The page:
Thursday, April 30, 2015

Whoever heard of Protein World?

Until last Tuesday, hardly anyone.  But then it was attacked on twitter for its Marketing strategy...

...the company soon found itself on the receiving end of a 40,000 petition against its “Is your body beach ready?” advertisements, many of which were vandalised on the London Underground network, where they appeared. The ads were variously called “body shaming” and that they “purported violence against women” and on Saturday one SJW [social justice warrior] posted the company’s address and seemed to encourage the offices to be smashed up by “angry feminists with hammers”.
But then an astonishing thing happened: the company not only stood up to the SJWs, but got on the front foot and mercilessly baited them on Twitter, in the process creating the now-infamous hashtag #growupharriet
The company’s customers – surprisingly they are 84 per cent female, proving this wasn’t your standard man v feminist toe-to-toe – became feverish brand champions.
And, boy, they voted with their purses. To date, the furore has turned Protein World’s £250,000 ad campaign into a monster that has added 20,000 customers and driven revenue in excess of £1 million – in the last four days alone.

1 comment:

  1. In late 2013 Maria Kang posted a photo of her taught body along side her three children with the caption "What's Your Excuse?". This set off a firestorm of fat shaming accusations and even a date line feature with Maria being confronted by a leading opposing force. Fat shaming evangelists saw the photo as disrespectful. They saw it as a slap in the face to the average woman who has children and is not always able to make it to the gym in order to lose the baby weight. However Maria's intention was to provide motivation and show that even after having three kids, it's possible to get in shape and become even better than your former self.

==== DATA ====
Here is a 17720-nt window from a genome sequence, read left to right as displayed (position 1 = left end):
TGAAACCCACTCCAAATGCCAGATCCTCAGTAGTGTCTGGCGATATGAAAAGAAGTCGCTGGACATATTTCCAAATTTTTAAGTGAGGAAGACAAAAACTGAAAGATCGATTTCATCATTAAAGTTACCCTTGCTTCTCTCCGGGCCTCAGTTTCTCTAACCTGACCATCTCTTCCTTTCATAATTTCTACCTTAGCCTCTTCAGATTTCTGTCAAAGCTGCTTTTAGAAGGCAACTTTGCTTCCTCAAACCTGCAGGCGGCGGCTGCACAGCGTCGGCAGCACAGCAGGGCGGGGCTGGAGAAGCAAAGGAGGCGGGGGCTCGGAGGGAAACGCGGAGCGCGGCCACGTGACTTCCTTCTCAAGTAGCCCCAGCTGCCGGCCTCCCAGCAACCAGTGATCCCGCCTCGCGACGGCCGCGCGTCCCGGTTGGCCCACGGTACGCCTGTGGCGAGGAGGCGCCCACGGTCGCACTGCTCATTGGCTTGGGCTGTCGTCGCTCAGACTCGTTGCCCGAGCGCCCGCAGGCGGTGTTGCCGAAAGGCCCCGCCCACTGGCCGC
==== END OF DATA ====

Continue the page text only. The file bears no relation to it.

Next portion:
What did all this controversy do for Maria? She has still faced negative pressure but now has developed a stronger brand. Maria has started support groups across multiple states that boast self confidence and empower women who have had children. There are groups of women who now work out together and make time for their health in between running around with their offspring. Maria has even released a calendar consisting of women who have had children and are proud of their body after working out. Not every woman is as fit as Maria but that is the point. Not every mom needs to work towards a six pack after child birth, Maria was simply posing a question. She knew that life with children is difficult and it's not always easy to make time to care for your own health. She doesn't mean to shame people, she simply wants to empower women show that it's possible to raise children while being aware of your own health.

    The company mentioned within the article faced a similar situation. It's not possible to please everyone and more often than not your message will be misinterpreted. A company can choose to apologize to the world or, like Maria, stand up for their beliefs. Standing up however has the consequence of appearing superior or self righteous. How a company handles said situation can determine how effective they are at spreading their real message and sustain growth.